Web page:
Global Capital Markets
- Global stock returns were positive once again in September; however global bonds, real estate and commodities posted modestly negative returns.
- Global stocks remain the top performer over the last one, three, and 12 months by a noticeable margin.
- As displayed below, hypothetical portfolio mixes with larger allocations to stocks, which are generally considered riskier, outperformed more conservative mixes over the last one, three, and 12 months.
US Stock Markets
- The broad US equity market finished the month up 2.4%; US stocks are now up almost 14% year to date and over 18% for the last 12 months.
- Small caps bounced back in September and have now outperformed large caps in both the last one, three, and 12 months.
- Value outperformed growth in September but has trailed over the last three and 12 months across the capitalization spectrum.
- Over the last year, the size premia has been modestly positive with small caps outperforming large caps; however, the value premia has been modestly negative with growth stocks outperforming value stocks in the 12 month period.
Non-US Stock Markets
- In US dollar terms, US stocks outperformed non-US stocks in the month of September; however non-US stocks are still ahead in the last three and 12 months.
- Emerging market’s dominance ended in the month of September, posting negative returns. However they have still outperformed developed markets over the last three and 12 months.
- Foreign small caps have remained relatively similar in return to foreign large caps over all time frames displayed.
- The value premia has been modestly negative over the last three months but positive in September and over the last year.
US Treasury Yield Curve
- The US Treasury yield curve, which charts interest rates on US Treasury bonds with different maturity dates, was relatively unchanged in September.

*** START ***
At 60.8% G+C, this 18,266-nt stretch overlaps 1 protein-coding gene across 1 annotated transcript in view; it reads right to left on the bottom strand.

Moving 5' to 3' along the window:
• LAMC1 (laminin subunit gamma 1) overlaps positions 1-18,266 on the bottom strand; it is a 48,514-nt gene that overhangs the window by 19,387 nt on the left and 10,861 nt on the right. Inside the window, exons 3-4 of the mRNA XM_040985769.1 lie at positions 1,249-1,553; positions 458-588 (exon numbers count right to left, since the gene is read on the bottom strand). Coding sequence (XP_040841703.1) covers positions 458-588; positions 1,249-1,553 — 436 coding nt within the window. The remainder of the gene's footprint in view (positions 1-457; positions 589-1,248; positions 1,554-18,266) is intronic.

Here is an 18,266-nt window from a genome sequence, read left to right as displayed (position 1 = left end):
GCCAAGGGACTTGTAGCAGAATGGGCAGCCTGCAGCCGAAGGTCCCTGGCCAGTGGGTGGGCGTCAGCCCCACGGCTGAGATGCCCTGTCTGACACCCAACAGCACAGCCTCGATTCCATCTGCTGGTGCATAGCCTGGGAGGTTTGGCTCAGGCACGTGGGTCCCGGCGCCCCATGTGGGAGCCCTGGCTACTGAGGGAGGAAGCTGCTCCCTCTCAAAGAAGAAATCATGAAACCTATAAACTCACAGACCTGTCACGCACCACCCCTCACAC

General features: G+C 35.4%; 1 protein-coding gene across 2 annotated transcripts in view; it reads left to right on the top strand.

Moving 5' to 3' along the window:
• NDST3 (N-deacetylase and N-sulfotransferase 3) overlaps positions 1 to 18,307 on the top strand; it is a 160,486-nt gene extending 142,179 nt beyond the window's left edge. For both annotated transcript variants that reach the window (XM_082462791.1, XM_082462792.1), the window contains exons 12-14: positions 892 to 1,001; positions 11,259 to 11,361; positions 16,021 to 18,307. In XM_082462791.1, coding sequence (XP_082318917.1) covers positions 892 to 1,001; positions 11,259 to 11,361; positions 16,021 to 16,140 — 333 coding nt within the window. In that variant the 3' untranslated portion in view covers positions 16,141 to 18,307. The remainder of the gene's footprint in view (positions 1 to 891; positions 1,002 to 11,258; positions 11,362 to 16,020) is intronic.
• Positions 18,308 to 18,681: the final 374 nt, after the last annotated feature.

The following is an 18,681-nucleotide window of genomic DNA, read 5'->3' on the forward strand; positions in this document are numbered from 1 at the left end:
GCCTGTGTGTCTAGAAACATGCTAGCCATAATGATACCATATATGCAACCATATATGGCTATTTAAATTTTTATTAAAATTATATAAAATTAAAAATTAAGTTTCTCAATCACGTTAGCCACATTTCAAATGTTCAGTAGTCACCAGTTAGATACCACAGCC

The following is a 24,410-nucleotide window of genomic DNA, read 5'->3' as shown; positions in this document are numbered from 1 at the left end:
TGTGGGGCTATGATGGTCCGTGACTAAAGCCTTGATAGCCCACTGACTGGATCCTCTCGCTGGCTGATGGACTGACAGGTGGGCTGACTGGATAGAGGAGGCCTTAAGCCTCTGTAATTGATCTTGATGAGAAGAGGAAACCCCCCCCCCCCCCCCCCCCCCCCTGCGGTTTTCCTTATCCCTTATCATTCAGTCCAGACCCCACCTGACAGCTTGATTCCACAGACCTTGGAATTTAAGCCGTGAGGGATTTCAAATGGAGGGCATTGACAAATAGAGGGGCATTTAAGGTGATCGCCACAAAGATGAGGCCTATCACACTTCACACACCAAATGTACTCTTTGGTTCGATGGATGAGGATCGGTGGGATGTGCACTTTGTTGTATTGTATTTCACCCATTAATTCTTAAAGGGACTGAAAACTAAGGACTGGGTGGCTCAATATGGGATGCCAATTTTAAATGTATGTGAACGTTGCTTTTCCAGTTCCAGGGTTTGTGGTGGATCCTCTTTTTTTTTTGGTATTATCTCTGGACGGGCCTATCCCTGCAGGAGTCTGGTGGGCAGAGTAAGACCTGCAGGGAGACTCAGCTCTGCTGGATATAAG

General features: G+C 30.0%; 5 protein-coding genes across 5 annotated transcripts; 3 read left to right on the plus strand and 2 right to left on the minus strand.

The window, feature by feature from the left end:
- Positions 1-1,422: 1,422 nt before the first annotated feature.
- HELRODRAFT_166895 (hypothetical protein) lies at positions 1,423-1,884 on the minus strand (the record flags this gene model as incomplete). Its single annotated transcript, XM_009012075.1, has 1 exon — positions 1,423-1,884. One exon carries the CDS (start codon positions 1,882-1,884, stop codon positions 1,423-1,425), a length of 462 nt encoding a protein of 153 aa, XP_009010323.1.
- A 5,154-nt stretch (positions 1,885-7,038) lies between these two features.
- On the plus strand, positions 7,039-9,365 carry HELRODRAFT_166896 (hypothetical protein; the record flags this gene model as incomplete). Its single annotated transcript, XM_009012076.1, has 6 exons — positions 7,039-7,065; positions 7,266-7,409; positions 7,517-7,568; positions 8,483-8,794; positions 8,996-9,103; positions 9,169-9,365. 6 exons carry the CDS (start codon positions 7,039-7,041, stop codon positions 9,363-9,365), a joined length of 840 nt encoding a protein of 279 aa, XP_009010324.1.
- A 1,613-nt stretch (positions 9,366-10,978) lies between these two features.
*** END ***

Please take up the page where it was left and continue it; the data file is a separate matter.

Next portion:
- In recent months, interest rates have increased modestly.
- Over the last year, however, the curve shifted upward as rates across the curve increased by approximately 50-75 basis points from the near all time lows of last summer.
- As a reminder, the primary driver of returns on high-quality, investment-grade bonds is changes in interest rates which are inversely related to bond prices (i.e., when rates go up, bond prices go down and vice versa).
- Investment grade taxable US and non-US bonds (USD-hedged) posted slightly negative performance in September but remain modestly positive over the last three months.
- Long-term bonds underperformed short-term bonds amid increasing rates in the month of September; long term bonds have noticeably trailed over the last year.
- High yield bonds have outperformed Treasury and Credit bonds in the month of September as well as the last three and 12 months.
- Treasury bonds modestly lagged US Treasury Inflation Protected Securities (TIPS) in the month of September. Both have posted negative returns over the last 12 months.
We hope you found this market monitor update valuable. Please reach out to us with any questions you have or if you'd like to discuss working together,
Kathmere Capital Management